The (1.19) is a solution of (1.16) but we know that to construct the general solution we need another solution independent from it and now we illustrate a general procedure to obtain, given a solution of the (1.1), another solution independent from it. If $u_{n}$ and $v_{n}$ are solutions of (1.1), then setting $\displaystyle z_{n}=\frac{u_{n}}{v_{n}}$ and substituting we obtain…

    $\displaystyle v_{n+2}\ (z_{n+2}-z_{n+1})+ (v_{n+2}+ \alpha_{n}\ v_{n+1})\ (z_{n+1}-z_{n})=0$ (1.20)

    … which is first order in $\displaystyle w_{n}=z_{n+1}-z_{n}$. In the case of (1.15) the (1.20) becomes…

    $\displaystyle w_{n+1} + \{ 1-\frac{2\ x\ H_{n+1}(x)}{H_{n+2}(x)}\}\ w_{n}=0$ (1.21)

    … the solution of which is the desired goal.

    Of course what is reported here is only a short introduction and the interested reader is recommended to consult specialized literature…

    Comments and questions should be posted here:

    Last edited by MarkFL; April 7th, 2013 at 15:02. Reason: Added link to commentary topic

  2. MHB Master
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    2. Linear second order non homogeneous difference equations

    The second order difference equation…

    $\displaystyle a_{n+2}+ \alpha_{n}\ a_{n+1} + \beta_{n}\ a_{n}= \gamma_{n}$ (2.1)

    … is called linear non homogeneous. Like the $\alpha_{n}$ and the $\beta_{n}$, the $\gamma_{n}$ depend from n. First step is to demonstrate that if $u_{n}$ and $v_{n}$ are independent solutions of the homogeneous DE [the (2.1) where for all n is $\displaystyle \gamma_{n}=0$...] and $w_{n}$ is a particular solution of the (2.1), then the general solution of the (2.1) is…

    $\displaystyle a_{n}= c_{1}\ u_{n} + c_{2}\ v_{n} + w_{n}$ (2.2)

    … where $c_{1}$ and $c_{2}$ are arbitrary constants. If the (2.2) is the general solution of the (2.1) and $w_{n}$ a particular solution of the (2.1), then setting $\displaystyle d_{n}=a_{n}-w_{n}$ we have...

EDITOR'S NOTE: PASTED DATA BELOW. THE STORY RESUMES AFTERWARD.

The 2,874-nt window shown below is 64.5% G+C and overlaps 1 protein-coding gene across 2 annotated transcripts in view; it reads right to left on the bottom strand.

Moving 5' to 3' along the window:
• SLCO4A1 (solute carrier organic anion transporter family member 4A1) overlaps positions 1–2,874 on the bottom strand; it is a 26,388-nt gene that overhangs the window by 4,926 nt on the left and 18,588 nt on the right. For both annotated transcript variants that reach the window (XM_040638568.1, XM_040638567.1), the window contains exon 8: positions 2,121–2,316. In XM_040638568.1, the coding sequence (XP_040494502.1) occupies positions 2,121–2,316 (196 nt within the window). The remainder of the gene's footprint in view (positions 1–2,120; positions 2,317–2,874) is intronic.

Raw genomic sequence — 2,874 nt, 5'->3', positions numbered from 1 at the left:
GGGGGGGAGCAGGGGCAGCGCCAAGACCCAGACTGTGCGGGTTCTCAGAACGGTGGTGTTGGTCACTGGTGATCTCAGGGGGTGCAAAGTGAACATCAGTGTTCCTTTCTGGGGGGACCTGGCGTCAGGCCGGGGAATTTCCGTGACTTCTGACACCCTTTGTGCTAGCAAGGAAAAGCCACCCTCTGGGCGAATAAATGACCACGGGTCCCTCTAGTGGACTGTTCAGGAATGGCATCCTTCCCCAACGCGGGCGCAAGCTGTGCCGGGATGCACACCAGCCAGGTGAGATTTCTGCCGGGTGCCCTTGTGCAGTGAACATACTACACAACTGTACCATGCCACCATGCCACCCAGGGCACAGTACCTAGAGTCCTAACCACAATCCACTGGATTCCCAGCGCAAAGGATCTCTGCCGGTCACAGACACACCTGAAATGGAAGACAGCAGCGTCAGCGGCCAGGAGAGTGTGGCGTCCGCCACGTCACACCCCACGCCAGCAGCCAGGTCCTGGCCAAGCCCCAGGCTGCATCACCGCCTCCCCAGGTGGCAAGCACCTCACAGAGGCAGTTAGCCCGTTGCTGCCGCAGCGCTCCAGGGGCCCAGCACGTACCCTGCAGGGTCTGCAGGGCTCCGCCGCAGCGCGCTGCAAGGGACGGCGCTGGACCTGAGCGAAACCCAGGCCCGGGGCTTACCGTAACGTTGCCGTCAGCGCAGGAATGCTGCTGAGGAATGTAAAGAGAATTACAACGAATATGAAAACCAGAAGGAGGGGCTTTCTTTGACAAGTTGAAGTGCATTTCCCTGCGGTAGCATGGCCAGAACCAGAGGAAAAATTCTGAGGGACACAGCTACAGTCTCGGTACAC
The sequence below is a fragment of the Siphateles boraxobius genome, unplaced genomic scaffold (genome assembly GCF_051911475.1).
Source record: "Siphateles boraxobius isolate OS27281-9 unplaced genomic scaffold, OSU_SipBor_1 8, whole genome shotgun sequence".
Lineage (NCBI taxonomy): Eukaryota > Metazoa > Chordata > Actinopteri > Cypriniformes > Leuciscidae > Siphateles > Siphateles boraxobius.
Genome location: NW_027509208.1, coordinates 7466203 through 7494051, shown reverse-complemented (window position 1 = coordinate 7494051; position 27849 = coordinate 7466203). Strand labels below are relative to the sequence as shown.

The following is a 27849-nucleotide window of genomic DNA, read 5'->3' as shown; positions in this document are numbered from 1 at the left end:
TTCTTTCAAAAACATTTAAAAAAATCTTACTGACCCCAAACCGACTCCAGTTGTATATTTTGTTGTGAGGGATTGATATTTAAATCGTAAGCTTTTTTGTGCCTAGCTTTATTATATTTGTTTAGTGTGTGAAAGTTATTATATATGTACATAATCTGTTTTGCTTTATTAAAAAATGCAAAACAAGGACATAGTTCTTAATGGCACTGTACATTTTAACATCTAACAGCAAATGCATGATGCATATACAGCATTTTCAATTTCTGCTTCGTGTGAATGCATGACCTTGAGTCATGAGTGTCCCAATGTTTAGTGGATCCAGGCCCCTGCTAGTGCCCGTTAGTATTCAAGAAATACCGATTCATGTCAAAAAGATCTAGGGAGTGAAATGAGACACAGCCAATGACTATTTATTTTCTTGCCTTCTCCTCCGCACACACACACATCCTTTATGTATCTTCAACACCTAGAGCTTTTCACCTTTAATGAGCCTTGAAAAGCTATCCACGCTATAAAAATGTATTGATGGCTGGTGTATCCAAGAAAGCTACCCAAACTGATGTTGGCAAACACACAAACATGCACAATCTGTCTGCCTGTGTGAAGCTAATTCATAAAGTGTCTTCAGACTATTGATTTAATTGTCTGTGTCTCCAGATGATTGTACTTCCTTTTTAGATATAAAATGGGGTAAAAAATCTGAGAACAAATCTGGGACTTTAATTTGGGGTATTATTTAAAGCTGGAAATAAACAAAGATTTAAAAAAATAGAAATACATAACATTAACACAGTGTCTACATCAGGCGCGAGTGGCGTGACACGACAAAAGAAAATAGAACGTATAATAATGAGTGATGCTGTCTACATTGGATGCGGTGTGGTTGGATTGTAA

$\displaystyle d_{n+2}+\alpha_{n}\ d_{n+1} + \beta_{n}\ d_{n}=0$ (2.3)

    The (2.3) is homogeneous and has general solution $\displaystyle d_{n}=c_{1}\ u_{n} + c_{2}\ v_{n}$ so that is $\displaystyle a_{n}=d_{n}+w_{n}$ and the (2.2) is demonstrated. Respect to the homogeneous case, the solution of a non homogeneous DE requires as further step to find a particular solution $w_{n}$ and now we illustrate a possible procedure to achieve that using as example again the Fibonacci’s DE…

    $\displaystyle a_{n+2}-a_{n+1}-a_{n}=c\ x^{n}$ (2.4)

    Here $\gamma_{n}$ is an exponential sequence so that a spontaneous approach is to search $w_{n}$ among the exponential sequences and this approach works in most cases. Setting $w_{n}=\chi\ x^{n}$ in (2.2) we obtain $\displaystyle \chi= \frac{c}{x^{2}-x-1}$ so that the general solution of (2.4) is…

    $\displaystyle a_{n}= c_{1}\ \varphi^{n} + c_{2}\ \varphi^{-n} + \frac{c\ x^{n}}{x^{2}-x-1}$ (2.5)

    … where the constant $\varphi$ is the ‘golden ratio’ defined in the previous section. It is obvious that the approach is valid only if $\displaystyle x^{2}-x-1 \ne 0$... what to do if is $\displaystyle x^{2}-x-1=0$?... in this case searching a function of the type $\displaystyle w_{n}= \chi\ n\ x^{n}$ we obtain $\displaystyle \chi=\frac{c}{2 x^{2}-x} \implies w_{n}= \frac{c\ n\ x^{n}}{2 x^{2}-x}$.

    A sort of ‘useful manual’ dedicated to the problem of finding a $w_{n}$ given the $\gamma_{n}$ is illustrated in the following table…

    $\displaystyle \gamma_{n}=c\ x^{n} \implies w_{n}=\chi\ x^{n}$

    $\displaystyle \gamma_{n}=n^{m} \implies w_{n}=\chi_{0}+\chi_{1}\ n + \chi_{2}\ n^{2}+…+ \chi_{m}\ n^{m}$

    $\displaystyle \gamma_{n}=n^{m}\ x^{n} \implies w_{n}=x^{n}\ (\chi_{0}+\chi_{1}\ n + \chi_{2}\ n^{2}+…+ \chi_{m}\ n^{m})$

    $\displaystyle \gamma_{n}=\sin \omega n$ or $\displaystyle \gamma_{n}=\cos \omega n \implies w_{n}= \chi_{1}\ \sin \omega n + \chi_{2}\ \cos \omega n$